The famed Mexican chef on her early culinary influences, rediscovering traditional Aztec ingredients and introducing seasonal produce and fresh seafood to Mexico City with her revolutionary restaurant Contramar.
“I’ve eaten really well all my life. I don’t know whether this is associated with the fact that my first word was ‘peach’ but I do remember eating peaches in Chihuahua, where I was born. I also remember eating flour tortillas, the thick ones they make in the north. We had a solar oven and I remember opening it and the smell – it might have been pork with rosemary. My mother is Italian and was born during the Second World War so we never wasted food in the house. I’m so neurotic about it.
At home my parents never made traditional Mexican food. It was always simple: pancakes or frittatas or Spanish tortillas. Always pasta. My father is Mexican but he has become the family pasta-maker; I used to hand-make it with him. When we moved to Mexico City and then to Tepoztlán [a town to the south of the capital], I really acknowledged the difference in food – traditional Mexican food with the influence of pre-Hispanic, pre-colonial cultures like the Aztecs and their obsession with corn. It was a culinary education. I was exposed to so many more traditional dishes, such as moles [Mexican sauces]; mole was never my favourite thing until I started to appreciate how it was sweet, salty and sometimes spicy. I didn’t realise at the time but we were living in a small town with an Aztec past. The corn was grown in the fields around the town and everyone made corn tortillas.
I learnt how to make food with my grandmother and aunts in Mexico City; they were all good cooks. I also learnt from my mother’s family in Italy. I had some of my most memorable meals at my aunt’s house in Florence, such as pumpkin gnocchi with pine nuts and butter. Italians love the sea. When I was growing up we always went fishing in Zihuatanejo [on Mexico’s Pacific Coast], which is what inspired my restaurant Contramar.
When I was 17 I went to [famed Berkeley restaurant] Chez Panisse with my parents. Now Alice [Waters, the owner and chef] and I have been friends since forever but then I had never been to California and I remember thinking, ‘This is a really smart restaurant.’ The food was delicious and simple; nothing fancy but really good. That was always in my mind.
“I had some of my most memorable meals at my aunt’s house in Florence, such as pumpkin gnocchi with pine nuts and butter”
I never considered studying to be a chef. I didn’t know what to specialise in and I always assumed that I would be an academic – I studied art history and wanted to do my master’s in London. I would cook a lot on the coast in Zihuatanejo and Troncones, and when people told me that I should study to be a chef I always said ‘no’ because I didn’t want to work at a five-star hotel or on a cruise ship. It was the 1990s and my idea of a chef was a French guy at a fancy restaurant; I wasn’t into that. Food was just the way one lives: you eat well – that’s it.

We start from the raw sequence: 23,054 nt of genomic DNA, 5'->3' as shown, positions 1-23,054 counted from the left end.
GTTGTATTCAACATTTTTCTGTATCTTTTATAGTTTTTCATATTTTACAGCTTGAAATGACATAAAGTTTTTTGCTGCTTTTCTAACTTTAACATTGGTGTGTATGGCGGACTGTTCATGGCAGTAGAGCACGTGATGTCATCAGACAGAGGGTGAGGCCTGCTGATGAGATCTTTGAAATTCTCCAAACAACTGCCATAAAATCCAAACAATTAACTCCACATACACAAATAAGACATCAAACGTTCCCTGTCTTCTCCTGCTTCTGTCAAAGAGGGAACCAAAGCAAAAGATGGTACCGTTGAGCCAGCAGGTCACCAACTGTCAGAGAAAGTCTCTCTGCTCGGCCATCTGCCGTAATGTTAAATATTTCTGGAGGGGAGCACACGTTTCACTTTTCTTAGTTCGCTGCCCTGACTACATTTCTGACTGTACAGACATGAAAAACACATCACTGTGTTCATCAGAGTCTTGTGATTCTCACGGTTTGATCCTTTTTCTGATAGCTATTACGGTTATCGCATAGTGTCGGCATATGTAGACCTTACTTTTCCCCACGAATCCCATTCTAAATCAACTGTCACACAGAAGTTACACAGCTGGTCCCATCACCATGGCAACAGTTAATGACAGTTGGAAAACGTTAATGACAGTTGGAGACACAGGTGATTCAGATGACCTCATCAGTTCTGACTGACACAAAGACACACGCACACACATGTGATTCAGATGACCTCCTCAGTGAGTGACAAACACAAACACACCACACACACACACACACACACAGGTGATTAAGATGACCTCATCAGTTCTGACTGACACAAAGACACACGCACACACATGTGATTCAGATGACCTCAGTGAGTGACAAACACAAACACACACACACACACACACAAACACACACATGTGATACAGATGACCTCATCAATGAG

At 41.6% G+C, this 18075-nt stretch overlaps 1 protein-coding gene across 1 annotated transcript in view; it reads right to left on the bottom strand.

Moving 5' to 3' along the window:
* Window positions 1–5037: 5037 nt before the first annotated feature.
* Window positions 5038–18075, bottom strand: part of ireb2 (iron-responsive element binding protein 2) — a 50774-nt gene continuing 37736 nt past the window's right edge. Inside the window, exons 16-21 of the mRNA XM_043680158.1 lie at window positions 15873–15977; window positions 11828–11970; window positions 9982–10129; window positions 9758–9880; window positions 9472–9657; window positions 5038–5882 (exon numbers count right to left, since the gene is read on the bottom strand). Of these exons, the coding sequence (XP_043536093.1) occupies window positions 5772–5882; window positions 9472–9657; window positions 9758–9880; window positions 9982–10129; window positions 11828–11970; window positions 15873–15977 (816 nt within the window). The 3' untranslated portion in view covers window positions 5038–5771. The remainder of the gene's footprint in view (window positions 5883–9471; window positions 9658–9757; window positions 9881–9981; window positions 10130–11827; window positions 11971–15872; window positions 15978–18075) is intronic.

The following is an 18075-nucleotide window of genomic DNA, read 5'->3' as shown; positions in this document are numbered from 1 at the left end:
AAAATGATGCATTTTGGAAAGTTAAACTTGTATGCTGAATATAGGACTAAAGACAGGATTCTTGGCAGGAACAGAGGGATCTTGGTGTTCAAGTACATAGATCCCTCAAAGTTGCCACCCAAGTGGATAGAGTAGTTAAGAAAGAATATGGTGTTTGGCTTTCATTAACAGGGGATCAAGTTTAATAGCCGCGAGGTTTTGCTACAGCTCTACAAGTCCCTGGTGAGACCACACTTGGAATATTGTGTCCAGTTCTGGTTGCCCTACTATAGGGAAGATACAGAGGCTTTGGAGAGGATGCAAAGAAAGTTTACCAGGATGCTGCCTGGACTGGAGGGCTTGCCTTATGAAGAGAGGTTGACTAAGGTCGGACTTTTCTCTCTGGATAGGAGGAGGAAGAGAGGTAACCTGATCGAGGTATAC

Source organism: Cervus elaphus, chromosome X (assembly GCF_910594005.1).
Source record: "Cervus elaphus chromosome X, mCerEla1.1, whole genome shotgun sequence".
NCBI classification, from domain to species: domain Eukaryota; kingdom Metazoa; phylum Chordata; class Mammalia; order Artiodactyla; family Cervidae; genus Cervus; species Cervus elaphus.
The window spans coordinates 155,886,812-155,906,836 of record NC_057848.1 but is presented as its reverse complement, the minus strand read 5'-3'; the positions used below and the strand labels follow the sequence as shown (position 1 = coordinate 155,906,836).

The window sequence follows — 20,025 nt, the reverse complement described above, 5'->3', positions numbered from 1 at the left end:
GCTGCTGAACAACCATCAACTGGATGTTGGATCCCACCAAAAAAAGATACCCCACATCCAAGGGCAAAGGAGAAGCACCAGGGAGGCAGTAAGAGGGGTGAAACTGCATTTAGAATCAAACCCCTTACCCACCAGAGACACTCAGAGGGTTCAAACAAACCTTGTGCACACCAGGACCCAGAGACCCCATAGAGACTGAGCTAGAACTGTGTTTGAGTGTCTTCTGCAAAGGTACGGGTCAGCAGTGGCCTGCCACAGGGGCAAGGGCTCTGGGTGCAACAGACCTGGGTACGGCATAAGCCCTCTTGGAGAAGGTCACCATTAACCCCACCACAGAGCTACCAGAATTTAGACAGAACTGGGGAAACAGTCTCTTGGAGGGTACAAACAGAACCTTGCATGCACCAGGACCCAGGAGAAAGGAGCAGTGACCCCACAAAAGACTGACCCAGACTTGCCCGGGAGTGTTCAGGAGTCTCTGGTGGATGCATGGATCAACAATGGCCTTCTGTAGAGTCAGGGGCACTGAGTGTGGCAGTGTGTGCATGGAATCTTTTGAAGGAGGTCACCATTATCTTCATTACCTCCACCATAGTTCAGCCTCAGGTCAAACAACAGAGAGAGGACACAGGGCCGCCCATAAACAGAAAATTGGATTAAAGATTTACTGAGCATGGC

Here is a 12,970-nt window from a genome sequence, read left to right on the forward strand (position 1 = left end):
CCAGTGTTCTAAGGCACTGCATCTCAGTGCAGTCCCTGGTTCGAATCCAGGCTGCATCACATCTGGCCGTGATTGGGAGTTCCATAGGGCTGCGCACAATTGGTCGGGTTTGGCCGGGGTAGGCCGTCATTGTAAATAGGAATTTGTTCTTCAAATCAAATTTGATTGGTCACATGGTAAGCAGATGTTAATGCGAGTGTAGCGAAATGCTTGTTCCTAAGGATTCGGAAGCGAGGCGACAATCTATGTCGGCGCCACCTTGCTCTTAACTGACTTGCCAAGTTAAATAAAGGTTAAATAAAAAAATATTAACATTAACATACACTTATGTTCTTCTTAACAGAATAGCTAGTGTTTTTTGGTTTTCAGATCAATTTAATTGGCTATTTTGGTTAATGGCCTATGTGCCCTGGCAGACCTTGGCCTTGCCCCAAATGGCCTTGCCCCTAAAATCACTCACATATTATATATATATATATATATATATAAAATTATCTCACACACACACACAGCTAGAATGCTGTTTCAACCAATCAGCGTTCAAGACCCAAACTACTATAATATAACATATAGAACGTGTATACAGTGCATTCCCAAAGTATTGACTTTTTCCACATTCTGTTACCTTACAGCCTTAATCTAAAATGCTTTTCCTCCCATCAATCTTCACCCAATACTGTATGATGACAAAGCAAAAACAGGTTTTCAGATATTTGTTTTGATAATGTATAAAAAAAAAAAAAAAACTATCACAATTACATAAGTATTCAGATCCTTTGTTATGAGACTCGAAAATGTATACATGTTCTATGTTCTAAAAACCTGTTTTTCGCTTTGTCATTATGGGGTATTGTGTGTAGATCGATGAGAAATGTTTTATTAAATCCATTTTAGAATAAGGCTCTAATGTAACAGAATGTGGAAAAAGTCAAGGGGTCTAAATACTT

When we opened Contramar in 1998 there was nothing like it and it was super progressive to only use Mexican seafood. Food in Mexico was either formal or street food but Contramar was an easy hybrid, like a bistro. Within six months the restaurant was packed. We started making corn tortillas and I remember chef friends saying, ‘Why are you making those? Why don’t you just buy them?’ We are a generation that is in need of rescuing traditions: if we don’t, we’ll lose them.
The chiles en nogada [stuffed peppers in walnut cream] is a really special dish because it’s made from a poblano chilli, which is a speciality at this time of year. September is a patriotic month for Mexicans because we celebrate independence. The original version of this dish is with ground beef and was supposedly made for the first emperor after [the country gained] independence from Spain. It’s very elaborate and time-consuming as you have to peel the walnuts then grind them with some cream. If today’s was my ‘last meal’, I would have a chiles en nogada from Contramar.”
Chef, restaurateur and cookbook author Gabriela Cámara is the talented soul behind Mexico City staple Contramar. Born in Chihuahua City, she moved to Tepoztlán as a child and opened the restaurant in Mexico City in 1998 during an exciting moment in Mexican art, cookery and culture. Her other venues include Cala in San Francisco, which opened in 2015, and the just-opened Itacate de Mar is at the hotel Círculo Mexicano in downtown Mexico City. Her cookbook Mexico City Kitchen is out now, published by Lorena Jones Books.
Clam ceviche with lime, serrano chilli and coriander
Poblano chilli stuffed with shrimp, octopus and crab, topped with a walnut sauce and pomegranate
Fig and mascarpone tart
Sparkling water and L’Ostal rosé
Contramar in Mexico City’s Condesa neighbourhood can always be counted on to deliver. Cámara has orchestrated a seafood-focused menu that will forever be riffed on, including tuna tostadas with chipotle mayo and fried leeks, and huge planks of grilled fish, split down the middle and brushed with two sauces. Don’t miss the dessert tray, towering with delights from fig tartes to cheesecakes.